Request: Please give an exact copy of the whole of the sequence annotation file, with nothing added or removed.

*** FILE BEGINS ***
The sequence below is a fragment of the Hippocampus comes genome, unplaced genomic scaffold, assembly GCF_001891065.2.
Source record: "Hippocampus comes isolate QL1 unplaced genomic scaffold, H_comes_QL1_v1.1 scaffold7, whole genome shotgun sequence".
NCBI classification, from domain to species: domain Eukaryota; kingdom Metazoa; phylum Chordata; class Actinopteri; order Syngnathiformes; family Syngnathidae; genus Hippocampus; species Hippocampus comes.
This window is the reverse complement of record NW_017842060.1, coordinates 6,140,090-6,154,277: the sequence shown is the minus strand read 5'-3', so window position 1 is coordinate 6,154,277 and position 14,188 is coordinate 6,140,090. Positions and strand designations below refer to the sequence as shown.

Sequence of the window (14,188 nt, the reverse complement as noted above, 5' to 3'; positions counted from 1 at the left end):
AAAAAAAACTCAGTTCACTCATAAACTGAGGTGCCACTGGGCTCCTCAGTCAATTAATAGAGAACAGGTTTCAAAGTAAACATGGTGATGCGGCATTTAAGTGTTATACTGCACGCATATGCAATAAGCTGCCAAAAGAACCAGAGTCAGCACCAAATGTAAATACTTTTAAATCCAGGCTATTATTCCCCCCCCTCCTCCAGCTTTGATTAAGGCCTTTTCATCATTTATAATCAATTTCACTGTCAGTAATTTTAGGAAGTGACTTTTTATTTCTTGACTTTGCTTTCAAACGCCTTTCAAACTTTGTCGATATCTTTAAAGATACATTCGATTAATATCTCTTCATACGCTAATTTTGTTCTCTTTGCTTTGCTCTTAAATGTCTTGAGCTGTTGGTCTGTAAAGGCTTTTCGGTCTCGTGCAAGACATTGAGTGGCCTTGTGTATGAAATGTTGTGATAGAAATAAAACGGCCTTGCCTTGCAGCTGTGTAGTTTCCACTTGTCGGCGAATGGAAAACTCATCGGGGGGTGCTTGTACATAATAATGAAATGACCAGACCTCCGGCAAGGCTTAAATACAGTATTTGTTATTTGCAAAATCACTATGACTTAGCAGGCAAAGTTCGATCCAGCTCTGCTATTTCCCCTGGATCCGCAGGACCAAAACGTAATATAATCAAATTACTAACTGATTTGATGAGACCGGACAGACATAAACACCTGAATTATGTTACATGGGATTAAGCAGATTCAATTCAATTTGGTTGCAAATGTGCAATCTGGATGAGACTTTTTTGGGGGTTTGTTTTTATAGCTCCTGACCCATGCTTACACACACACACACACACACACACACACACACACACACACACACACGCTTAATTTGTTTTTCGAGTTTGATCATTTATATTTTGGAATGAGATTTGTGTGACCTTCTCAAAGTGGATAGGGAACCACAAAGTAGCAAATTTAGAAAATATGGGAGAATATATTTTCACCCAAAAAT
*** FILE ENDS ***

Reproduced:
The sequence below is a fragment of the Hippocampus comes genome, unplaced genomic scaffold, assembly GCF_001891065.2.
Source record: "Hippocampus comes isolate QL1 unplaced genomic scaffold, H_comes_QL1_v1.1 scaffold7, whole genome shotgun sequence".
NCBI classification, from domain to species: domain Eukaryota; kingdom Metazoa; phylum Chordata; class Actinopteri; order Syngnathiformes; family Syngnathidae; genus Hippocampus; species Hippocampus comes.
This window is the reverse complement of record NW_017842060.1, coordinates 6,140,090-6,154,277: the sequence shown is the minus strand read 5'-3', so window position 1 is coordinate 6,154,277 and position 14,188 is coordinate 6,140,090. Positions and strand designations below refer to the sequence as shown.

Sequence of the window (14,188 nt, the reverse complement as noted above, 5' to 3'; positions counted from 1 at the left end):
AAAAAAAACTCAGTTCACTCATAAACTGAGGTGCCACTGGGCTCCTCAGTCAATTAATAGAGAACAGGTTTCAAAGTAAACATGGTGATGCGGCATTTAAGTGTTATACTGCACGCATATGCAATAAGCTGCCAAAAGAACCAGAGTCAGCACCAAATGTAAATACTTTTAAATCCAGGCTATTATTCCCCCCCCTCCTCCAGCTTTGATTAAGGCCTTTTCATCATTTATAATCAATTTCACTGTCAGTAATTTTAGGAAGTGACTTTTTATTTCTTGACTTTGCTTTCAAACGCCTTTCAAACTTTGTCGATATCTTTAAAGATACATTCGATTAATATCTCTTCATACGCTAATTTTGTTCTCTTTGCTTTGCTCTTAAATGTCTTGAGCTGTTGGTCTGTAAAGGCTTTTCGGTCTCGTGCAAGACATTGAGTGGCCTTGTGTATGAAATGTTGTGATAGAAATAAAACGGCCTTGCCTTGCAGCTGTGTAGTTTCCACTTGTCGGCGAATGGAAAACTCATCGGGGGGTGCTTGTACATAATAATGAAATGACCAGACCTCCGGCAAGGCTTAAATACAGTATTTGTTATTTGCAAAATCACTATGACTTAGCAGGCAAAGTTCGATCCAGCTCTGCTATTTCCCCTGGATCCGCAGGACCAAAACGTAATATAATCAAATTACTAACTGATTTGATGAGACCGGACAGACATAAACACCTGAATTATGTTACATGGGATTAAGCAGATTCAATTCAATTTGGTTGCAAATGTGCAATCTGGATGAGACTTTTTTGGGGGTTTGTTTTTATAGCTCCTGACCCATGCTTACACACACACACACACACACACACACACACACACACACACACACACGCTTAATTTGTTTTTCGAGTTTGATCATTTATATTTTGGAATGAGATTTGTGTGACCTTCTCAAAGTGGATAGGGAACCACAAAGTAGCAAATTTAGAAAATATGGGAGAATATATTTTCACCCAAAAAT